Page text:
Let ASAP Appraisal Services, Inc. help you determine if you can cancel your PMI

A 20% down payment is usually the standard when purchasing a home. Considering the liability for the lender is generally only the remainder between the home value and the amount outstanding on the loan, the 20% adds a nice buffer against the expenses of foreclosure, selling the home again, and natural value fluctuationsin the event a borrower is unable to pay.

During the recent mortgage boom of the mid 2000s, it became widespread to see lenders taking down payments of 10, 5 or even 0 percent. How does a lender manage the added risk of the low down payment? The answer is Private Mortgage Insurance or PMI. This additional policy covers the lender in case a borrower defaults on the loan and the worth of the house is lower than the balance of the loan.

PMI can be pricey to a borrower on the grounds that the $40-$50 a month per $100,000 borrowed is lumped into the mortgage monthly payment and oftentimes isn't even tax deductible. It's favorable for the lender because they collect the money, and they get paid if the borrower is unable to pay, separate from a piggyback loan where the lender absorbs all the damages.

Does your monthly mortgage payment include PMI? Contact us, you may be able to save money by removing your PMI.

How buyers can prevent bearing the expense of PMI

With the implementation of The Homeowners Protection Act of 1998, on most loans lenders are required to automatically cease the PMI when the principal balance of the loan reaches 78 percent of the initial loan amount. Acute home owners can get off the hook a little earlier. The law pledges that, upon request of the home owner, the PMI must be released when the principal amount reaches only 80 percent.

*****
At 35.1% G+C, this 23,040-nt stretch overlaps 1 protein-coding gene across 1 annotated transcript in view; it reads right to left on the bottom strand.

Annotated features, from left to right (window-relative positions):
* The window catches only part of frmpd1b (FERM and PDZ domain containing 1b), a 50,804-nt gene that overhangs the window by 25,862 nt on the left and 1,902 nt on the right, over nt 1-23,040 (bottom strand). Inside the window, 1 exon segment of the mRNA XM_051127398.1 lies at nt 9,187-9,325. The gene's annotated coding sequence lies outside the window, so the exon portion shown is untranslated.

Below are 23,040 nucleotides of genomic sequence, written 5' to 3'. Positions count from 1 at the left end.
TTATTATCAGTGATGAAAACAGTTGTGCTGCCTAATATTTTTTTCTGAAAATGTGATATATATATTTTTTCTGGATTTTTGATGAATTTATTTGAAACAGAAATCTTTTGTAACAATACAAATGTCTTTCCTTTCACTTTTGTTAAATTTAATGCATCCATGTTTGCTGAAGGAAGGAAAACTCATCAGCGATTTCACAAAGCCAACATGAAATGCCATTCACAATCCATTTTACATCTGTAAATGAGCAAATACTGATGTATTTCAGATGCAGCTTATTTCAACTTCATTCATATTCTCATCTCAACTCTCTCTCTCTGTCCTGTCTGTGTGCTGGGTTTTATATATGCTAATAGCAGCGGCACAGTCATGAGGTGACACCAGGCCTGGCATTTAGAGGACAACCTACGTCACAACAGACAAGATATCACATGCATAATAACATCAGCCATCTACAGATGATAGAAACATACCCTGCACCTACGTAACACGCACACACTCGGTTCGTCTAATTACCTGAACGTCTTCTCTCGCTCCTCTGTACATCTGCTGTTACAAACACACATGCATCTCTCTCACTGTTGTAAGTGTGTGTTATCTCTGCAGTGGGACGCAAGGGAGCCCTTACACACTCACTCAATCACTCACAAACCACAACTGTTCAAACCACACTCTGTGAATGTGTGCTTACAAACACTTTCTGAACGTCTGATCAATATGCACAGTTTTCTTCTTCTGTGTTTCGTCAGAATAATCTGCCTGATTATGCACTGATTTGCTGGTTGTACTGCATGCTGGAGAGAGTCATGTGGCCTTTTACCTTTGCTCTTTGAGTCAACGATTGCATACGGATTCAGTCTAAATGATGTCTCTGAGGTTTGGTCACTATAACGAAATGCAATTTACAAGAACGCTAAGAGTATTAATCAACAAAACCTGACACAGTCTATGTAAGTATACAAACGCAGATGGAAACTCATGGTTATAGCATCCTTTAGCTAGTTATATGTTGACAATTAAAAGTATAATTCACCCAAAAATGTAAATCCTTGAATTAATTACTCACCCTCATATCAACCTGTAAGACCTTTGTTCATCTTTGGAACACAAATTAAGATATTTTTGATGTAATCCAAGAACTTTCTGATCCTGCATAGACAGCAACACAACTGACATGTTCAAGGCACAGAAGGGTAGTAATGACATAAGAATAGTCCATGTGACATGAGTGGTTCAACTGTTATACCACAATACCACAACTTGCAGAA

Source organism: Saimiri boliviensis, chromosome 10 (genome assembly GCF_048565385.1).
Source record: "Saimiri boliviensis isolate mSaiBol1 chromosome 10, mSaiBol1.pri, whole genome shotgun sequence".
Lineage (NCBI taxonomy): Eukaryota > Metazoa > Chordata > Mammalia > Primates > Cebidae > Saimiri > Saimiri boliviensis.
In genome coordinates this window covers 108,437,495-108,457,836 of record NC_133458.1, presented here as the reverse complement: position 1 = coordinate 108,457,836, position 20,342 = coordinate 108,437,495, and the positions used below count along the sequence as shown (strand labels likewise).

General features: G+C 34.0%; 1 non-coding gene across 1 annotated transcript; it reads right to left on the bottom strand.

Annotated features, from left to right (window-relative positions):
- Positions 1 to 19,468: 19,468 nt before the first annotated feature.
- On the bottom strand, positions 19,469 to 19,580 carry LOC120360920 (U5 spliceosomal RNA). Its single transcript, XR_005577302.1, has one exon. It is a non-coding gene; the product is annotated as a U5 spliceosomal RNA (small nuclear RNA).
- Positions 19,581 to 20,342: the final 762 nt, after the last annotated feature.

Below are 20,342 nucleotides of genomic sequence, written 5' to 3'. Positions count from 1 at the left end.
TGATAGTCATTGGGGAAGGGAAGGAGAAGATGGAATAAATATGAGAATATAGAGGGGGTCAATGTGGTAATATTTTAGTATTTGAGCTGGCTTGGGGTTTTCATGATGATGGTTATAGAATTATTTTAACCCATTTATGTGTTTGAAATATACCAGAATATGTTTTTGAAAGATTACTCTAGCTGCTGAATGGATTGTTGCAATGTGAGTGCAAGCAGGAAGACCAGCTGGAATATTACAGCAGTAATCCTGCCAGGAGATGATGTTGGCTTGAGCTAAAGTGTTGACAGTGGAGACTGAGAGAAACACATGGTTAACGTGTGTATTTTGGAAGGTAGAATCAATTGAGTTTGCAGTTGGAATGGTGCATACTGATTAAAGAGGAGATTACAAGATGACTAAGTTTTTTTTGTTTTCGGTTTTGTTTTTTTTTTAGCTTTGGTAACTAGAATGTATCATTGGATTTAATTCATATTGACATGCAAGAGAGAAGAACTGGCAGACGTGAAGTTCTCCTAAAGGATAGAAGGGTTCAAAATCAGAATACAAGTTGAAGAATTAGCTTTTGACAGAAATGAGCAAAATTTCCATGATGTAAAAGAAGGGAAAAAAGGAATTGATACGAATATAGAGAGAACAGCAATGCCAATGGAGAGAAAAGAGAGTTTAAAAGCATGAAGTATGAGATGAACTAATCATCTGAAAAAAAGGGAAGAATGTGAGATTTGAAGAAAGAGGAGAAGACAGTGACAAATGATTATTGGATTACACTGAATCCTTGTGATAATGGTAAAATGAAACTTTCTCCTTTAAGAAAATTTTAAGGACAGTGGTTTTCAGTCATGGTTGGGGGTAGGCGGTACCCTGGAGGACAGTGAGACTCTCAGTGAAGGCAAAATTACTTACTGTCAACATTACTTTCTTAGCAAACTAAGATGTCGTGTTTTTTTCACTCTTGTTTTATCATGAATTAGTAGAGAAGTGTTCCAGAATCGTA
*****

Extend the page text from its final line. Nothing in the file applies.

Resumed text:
Considering it can take many years to arrive at the point where the principal is only 20% of the original amount of the loan, it's necessary to know how your home has appreciated in value. After all, any appreciation you've gained over the years counts towards abolishing PMI. So why should you pay it after the balance of your loan has dropped below the 80% threshold? Your neighborhood might not be heeding the national trends and/or your home could have acquired equity before things cooled off, so even when nationwide trends indicate falling home values, you should understand that real estate is local.

The hardest thing for almost all homeowners to understand is just when their home's equity goes over the 20% point. A certified, licensed real estate appraiser can certainly help. As appraisers, it's our job to know the market dynamics of our area. At ASAP Appraisal Services, Inc., we know when property values have risen or declined. We're experts at identifying value trends in Mesa, Maricopa County and surrounding areas. Faced with information from an appraiser, the mortgage company will generally cancel the PMI with little effort. At that time, the homeowner can retain the savings from that point on.

Want to learn more about PMI and the Homeowners Protection Act? Click this link:
Cancellation of Private Mortgage Insurance: Federal Law May Save You Hundreds of Dollars Each Year